[Read directly on TheJakartaPost.com.]
by Jennie M. Xue and MJ Rahardjo
Sixteen years ago in mid-May, we were in Jakarta. We saw firsthand the burning of properties and cars on the streets. Masses of people looted houses and stores. Until this very day, the alleged masterminds and the alleged perpetrators have not been prosecuted.
Despite being an allegedly planned political show of force by certain “unknown” individuals, it felt like a pogrom toward Chinese-Indonesians.
The “official” causes, approved by the Indonesian government, were: economic problems, including shortages of food, and mass unemployment.
The riots were widespread nationwide. The cities most affected were Medan, on May 4-8; Jakarta on May 12-15 and Surakarta on May 13-15. An estimated 1,000-plus people died, 168 women were publicly raped and the economic damage cost more than Rp 3.1 trillion (US$269 million). It was indeed a colossal tragedy.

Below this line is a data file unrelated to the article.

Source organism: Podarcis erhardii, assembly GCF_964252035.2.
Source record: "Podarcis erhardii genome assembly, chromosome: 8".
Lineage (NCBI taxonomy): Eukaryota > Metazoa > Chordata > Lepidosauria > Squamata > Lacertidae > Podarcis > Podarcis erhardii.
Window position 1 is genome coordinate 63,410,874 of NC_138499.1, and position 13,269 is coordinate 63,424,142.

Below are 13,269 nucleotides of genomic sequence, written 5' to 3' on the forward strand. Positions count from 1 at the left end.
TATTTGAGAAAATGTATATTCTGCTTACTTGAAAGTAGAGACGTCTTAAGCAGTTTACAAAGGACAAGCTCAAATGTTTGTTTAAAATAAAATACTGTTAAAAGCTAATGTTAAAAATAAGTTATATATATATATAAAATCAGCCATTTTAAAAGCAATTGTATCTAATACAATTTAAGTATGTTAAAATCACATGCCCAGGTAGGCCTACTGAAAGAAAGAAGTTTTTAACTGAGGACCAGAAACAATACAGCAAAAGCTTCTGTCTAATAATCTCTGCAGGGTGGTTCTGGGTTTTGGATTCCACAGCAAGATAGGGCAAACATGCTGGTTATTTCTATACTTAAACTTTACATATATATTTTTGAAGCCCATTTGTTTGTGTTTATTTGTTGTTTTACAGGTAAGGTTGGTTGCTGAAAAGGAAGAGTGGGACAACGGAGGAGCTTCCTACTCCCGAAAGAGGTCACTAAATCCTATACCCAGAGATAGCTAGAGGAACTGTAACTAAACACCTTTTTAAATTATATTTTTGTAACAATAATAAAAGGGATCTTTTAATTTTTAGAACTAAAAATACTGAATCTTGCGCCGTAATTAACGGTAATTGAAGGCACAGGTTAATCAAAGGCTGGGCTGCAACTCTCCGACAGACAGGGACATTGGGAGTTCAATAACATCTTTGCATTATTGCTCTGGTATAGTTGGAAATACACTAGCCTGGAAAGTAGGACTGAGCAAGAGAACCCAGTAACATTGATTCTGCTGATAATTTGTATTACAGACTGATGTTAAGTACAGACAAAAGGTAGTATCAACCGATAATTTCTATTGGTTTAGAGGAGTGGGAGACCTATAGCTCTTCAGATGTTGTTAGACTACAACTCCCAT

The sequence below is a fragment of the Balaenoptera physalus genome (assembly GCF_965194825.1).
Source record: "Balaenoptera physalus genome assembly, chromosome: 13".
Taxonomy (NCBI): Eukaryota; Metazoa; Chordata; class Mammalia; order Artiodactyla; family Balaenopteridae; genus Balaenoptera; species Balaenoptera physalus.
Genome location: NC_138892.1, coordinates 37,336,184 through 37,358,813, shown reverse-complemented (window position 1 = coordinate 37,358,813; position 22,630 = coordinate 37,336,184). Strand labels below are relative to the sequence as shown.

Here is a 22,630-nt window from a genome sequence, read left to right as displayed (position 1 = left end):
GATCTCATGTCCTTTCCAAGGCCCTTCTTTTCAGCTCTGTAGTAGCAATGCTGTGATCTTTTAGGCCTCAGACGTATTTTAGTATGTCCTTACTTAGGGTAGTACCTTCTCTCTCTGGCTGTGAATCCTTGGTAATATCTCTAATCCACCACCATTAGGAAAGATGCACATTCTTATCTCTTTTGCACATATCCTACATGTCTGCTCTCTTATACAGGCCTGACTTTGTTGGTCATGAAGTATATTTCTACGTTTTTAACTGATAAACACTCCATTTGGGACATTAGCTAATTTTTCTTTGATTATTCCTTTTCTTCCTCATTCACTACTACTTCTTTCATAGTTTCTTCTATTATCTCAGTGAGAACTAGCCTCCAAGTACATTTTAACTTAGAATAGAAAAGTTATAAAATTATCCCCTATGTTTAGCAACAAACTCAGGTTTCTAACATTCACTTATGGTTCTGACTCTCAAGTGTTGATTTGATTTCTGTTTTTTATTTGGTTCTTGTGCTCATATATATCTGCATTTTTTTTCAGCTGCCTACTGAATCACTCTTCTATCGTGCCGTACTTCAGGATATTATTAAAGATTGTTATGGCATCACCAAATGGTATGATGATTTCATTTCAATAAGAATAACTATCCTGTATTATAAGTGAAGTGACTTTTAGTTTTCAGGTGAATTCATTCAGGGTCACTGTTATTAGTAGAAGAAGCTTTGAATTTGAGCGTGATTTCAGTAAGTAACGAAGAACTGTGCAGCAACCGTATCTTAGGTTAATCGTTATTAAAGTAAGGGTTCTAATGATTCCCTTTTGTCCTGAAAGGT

The May 1998 riots were an important milestone for Indonesia, when millions of people’s minds shifted from one level of consciousness to a higher one.
For those who grew up under the relatively safe and prosperous Soeharto administration, this tragedy was a total wake-up call.